and 30 were de-energized. Therefore, when the counter 22 receives the pulse from delay circuit 20, the output going to the shaper 24 is interrupted and an output voltage is sent to the shaper 26. Each one of the shapers 24, 26, 28 and 30 energizes its own appropriate relay switch with the shaper 24 energizing the reed relay 32, shaper 26 energizing the reed relay 34, shaper 28 energizing the reed relay 36, and shaper30 energizing the reed relay 38. Because the output of the sonic generator 14 is fed to each one of the reed relays 32, 34, 36 and 38 whichever relay is energized wil result in the transducer connected thereto being energized. When the shaper 24 was receiving voltage from counter 22, reed relay 32 was energized with the output from the sonic generator 14 feeding through the reed relay 32 to the transducer 40. After receiving the pulse from the delay circuit 20, the counter 22 interrupts shaper 24, thereby de-energizing reed relay 32. The sonic generator 14 is no longer connected to the transducer 40. As the counter 22 gives a voltage output to the shaper 26, reed relay 34 is energized, thereby allowing the output from the sonic generator 14 to'feed through reed relay 34 to the transducer 42. It should be understood that the switching of the reed relays 32, 34,

36 and 38 occurs while the sonic generator 14 is shut down by the generator shutdown circuit 16. This eliminates undue arcing of the reed relays 32, 34, 36 and 38 and preserves the life of these devices. Upon receiving another pulse from the pulse generator through the shaper l2 and the buffer circuit 18, the delay circuit 20 will give another output to counter 22. This time the output to the shaper 26 is terminated and an output is given to the shaper 28. Therefore, the reed relay 34 is de-energized and the reed relay 36 is energized. When the sonic generator 14 is turned back on by the generator shutdown circuit 16, the sonic output will feed through the reed relay 36 to the transducer 44. Upon receiving still another pulse from the pulse generator 10, the delay circuit 20 will again feed a pulse into counter 22. This will terminate the output to the shaper 28 and cause an output to the shaper 30, which energizes the reed relay 38, with the reed relay 36 being deenergized. Therefore, when the sonic generator 14 is turned back on through the generator shutdown circuit 16, the output of the sonic generator 14 will feed through the reed relay 38 into the transducer 46.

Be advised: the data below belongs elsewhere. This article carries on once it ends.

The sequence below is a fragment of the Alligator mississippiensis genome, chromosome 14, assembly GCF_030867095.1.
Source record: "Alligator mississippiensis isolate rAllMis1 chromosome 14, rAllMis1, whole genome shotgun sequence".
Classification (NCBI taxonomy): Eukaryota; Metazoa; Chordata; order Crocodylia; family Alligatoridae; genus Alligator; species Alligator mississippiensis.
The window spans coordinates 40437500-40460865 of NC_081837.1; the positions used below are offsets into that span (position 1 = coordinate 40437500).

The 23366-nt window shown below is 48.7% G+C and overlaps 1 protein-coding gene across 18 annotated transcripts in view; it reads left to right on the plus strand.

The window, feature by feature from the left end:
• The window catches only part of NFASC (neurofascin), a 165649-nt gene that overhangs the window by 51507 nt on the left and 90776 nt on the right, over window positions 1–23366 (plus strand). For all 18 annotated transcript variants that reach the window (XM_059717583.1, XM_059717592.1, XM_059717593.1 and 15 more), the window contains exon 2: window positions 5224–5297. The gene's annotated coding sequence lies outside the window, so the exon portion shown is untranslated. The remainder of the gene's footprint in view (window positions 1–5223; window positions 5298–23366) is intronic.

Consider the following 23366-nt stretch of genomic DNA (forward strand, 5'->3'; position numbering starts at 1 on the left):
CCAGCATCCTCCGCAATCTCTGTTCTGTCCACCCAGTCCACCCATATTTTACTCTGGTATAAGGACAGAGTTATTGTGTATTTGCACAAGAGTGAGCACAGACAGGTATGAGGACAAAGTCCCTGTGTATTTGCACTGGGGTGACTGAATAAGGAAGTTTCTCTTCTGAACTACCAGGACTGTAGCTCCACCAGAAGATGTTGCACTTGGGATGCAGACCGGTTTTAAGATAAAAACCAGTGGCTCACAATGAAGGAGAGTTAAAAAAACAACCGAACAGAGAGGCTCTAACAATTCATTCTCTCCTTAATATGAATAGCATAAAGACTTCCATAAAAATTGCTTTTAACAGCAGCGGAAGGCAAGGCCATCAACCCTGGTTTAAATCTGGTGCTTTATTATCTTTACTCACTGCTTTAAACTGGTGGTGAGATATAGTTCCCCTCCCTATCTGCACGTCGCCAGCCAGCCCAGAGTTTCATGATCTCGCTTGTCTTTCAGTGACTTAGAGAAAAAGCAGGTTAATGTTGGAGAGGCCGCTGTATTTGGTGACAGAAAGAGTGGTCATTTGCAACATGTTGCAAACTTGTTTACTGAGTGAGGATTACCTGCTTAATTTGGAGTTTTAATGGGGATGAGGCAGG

Though the present invention only shows four transducers, shapers and reed relays, any number of transducers and reed relays could be used with an appropriate counter circuit. Therefore, the output of the sonic generator 14 could be rotated through any number of sonic transducers. Predominantly, this invention was devised for a cleaning operation where the transducers would be attached to the diaphragm of a cleaning vat. With the transducers 40, 42,44 and 46 being appropriately spaced apart on the diaphragm of a cleaning vat, the cleaning fluid contained within the vat could be vibrated at a high frequency sonic energy. The purpose of switching the output of the sonic generator 14 to different transducers is to vary the energy level within the cleaning fluid. Though the frequency being supplied to the cleaning fluid from the sonic generator 14 will be the same throughout the cleaning fluid, the energy level is the greatest immediately adjacent to the transducer that is energized, with the energy level decreasing the farther away from the transducer that is being energized. By switching-from transducer to transducer, the

energy level within the cleaning fluid is constantly vary- This invention was designed for use with a cleaning fluid and a diaphragm with which to vibrate the cleaning fluid in a vat. Still,'it should be understood that the present invention could be used with any type of medium that needs varying amounts of sonic energy applied to that medium.